With shifting demographics, convergence of health systems, and a drive toward telemedicine and home care, there are many factors reshaping healthcare. Hofstra University and it’s School of Health Professions and Human Services (HPHS) has announced a new series called the State of H.O.P.E. – bringing together leaders in healthcare to speak about important, current, and emerging topics. Kemp Hannon, former New York State Senator, spoke with HPHS on the State of H.O.P.E. and what this series means to the community.
What inspired this series of panel discussions the State of H.O.P.E?
The thought of the State of H.O.P.E. was to bring together the various stakeholders that make up the healthcare policy healthcare system these days. Obviously, it’s on everybody’s mind because we have so much debate as to where we should go. And frankly, people aren’t satisfied with the current state of the healthcare system. But once you get beyond, “we’re not too happy about it” and into “what should we do about it?” there is such a diversity of opinions that we really want to address. We want to bring together the various schools and expertise that we have here at Hofstra so that people can have a voice. People in the greater Hofstra community, or from Riverhead to Manhattan, can participate and add their voices.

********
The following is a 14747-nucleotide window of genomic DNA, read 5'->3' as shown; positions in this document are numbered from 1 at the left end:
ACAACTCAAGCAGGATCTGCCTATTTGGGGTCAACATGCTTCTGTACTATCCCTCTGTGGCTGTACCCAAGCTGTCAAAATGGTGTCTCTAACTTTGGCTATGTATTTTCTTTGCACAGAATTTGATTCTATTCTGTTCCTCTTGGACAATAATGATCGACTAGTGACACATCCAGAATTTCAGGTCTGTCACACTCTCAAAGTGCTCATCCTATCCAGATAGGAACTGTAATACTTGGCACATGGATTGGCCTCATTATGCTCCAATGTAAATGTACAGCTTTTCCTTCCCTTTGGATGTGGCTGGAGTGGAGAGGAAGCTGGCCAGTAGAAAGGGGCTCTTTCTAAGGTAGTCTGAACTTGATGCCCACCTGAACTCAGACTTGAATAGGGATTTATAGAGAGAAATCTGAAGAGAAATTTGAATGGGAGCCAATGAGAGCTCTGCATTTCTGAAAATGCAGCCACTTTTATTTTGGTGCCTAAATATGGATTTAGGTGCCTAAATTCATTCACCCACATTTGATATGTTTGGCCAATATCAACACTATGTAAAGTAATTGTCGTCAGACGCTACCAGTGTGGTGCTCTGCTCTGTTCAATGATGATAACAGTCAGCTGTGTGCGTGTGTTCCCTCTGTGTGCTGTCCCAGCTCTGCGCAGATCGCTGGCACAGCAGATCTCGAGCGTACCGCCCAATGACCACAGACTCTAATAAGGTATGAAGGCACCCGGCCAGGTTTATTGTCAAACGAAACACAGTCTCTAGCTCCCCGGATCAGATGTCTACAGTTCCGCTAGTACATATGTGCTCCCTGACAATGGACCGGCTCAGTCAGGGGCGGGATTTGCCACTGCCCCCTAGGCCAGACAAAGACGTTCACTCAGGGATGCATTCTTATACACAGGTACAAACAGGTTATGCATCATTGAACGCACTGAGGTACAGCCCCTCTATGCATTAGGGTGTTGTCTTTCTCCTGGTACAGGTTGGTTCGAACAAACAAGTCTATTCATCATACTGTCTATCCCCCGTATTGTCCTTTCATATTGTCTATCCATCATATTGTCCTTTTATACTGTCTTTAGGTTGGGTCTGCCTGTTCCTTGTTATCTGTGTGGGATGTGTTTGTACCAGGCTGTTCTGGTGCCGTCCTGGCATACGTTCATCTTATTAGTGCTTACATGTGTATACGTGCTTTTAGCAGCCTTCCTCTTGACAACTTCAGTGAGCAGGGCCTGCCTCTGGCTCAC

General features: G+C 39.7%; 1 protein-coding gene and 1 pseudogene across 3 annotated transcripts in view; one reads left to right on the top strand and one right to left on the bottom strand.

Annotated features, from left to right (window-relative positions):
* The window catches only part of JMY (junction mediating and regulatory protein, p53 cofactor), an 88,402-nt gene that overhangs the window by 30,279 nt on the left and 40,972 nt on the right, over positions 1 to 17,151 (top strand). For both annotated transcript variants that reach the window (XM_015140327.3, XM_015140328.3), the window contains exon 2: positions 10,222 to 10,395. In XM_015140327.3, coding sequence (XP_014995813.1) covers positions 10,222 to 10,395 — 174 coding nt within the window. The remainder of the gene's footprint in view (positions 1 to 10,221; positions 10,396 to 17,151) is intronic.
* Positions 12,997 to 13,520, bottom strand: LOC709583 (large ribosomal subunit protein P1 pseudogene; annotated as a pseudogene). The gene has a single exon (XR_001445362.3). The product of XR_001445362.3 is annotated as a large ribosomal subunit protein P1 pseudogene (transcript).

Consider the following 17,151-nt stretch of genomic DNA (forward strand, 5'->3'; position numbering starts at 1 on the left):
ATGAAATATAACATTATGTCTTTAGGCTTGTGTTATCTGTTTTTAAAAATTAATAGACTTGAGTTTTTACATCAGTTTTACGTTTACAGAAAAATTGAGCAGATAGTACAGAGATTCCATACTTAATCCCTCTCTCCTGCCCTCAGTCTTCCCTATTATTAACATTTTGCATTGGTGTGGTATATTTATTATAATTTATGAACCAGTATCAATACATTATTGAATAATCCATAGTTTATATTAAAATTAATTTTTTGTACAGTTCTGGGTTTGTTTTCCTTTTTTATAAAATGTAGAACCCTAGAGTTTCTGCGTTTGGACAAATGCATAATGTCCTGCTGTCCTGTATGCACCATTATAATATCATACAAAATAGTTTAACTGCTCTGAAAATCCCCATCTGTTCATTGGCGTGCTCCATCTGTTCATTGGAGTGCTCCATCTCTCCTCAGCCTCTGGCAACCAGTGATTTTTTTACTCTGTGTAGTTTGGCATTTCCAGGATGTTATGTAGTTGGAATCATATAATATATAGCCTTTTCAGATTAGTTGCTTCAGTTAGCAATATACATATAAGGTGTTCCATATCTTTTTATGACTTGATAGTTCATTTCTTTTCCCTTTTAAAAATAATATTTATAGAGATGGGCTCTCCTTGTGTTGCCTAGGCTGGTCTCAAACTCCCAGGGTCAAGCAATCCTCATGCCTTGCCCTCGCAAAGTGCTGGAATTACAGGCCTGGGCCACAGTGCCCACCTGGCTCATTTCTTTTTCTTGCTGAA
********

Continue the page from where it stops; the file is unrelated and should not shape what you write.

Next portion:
H.O.P.E. is an acronym that stands for healthcare, opportunity and policy exchange. How are these working together?
They’re all working together. There are so many things that we can address whether it’s the current practice of medicine, such as what we’re training people to do at the medical school. Or it’s improving education as we’re doing through advanced nursing. Those are more related to training people to go out in practice healthcare. What we’re also trying to do is say, look, this is an academic center. There’s a need for an academic discussion as to how do we address the many different parts of health care. What are the components? How do we look at healthcare for all? How do we look at social determinants of healthcare? We now recognise it’s not just administering a procedure. It’s not just administering a drug. It’s setting the stage for how is somebody going to really get well.
The topic of our first State of H.O.P.E. is social determinants of health. Tell us a little bit about what we mean by that and what the impact of that is?
Social determinants is a very wide ranging topic. For instance, people will talk about how we need better housing and to look at the homeless populations around the nation. But if you’re looking at what we’re going to do for healthcare, we almost have, in a sense, one model in the private sector that we might adopt. Many times when people go to a healthcare facility they’re not going to stay overnight, but they have to come back soon. And if they don’t have a residence very close to it, what are they going to do for housing in that situation?
Another example that is much more systematic, and it’s right here in Nassau and Suffolk, not just some distant city, is a need for food.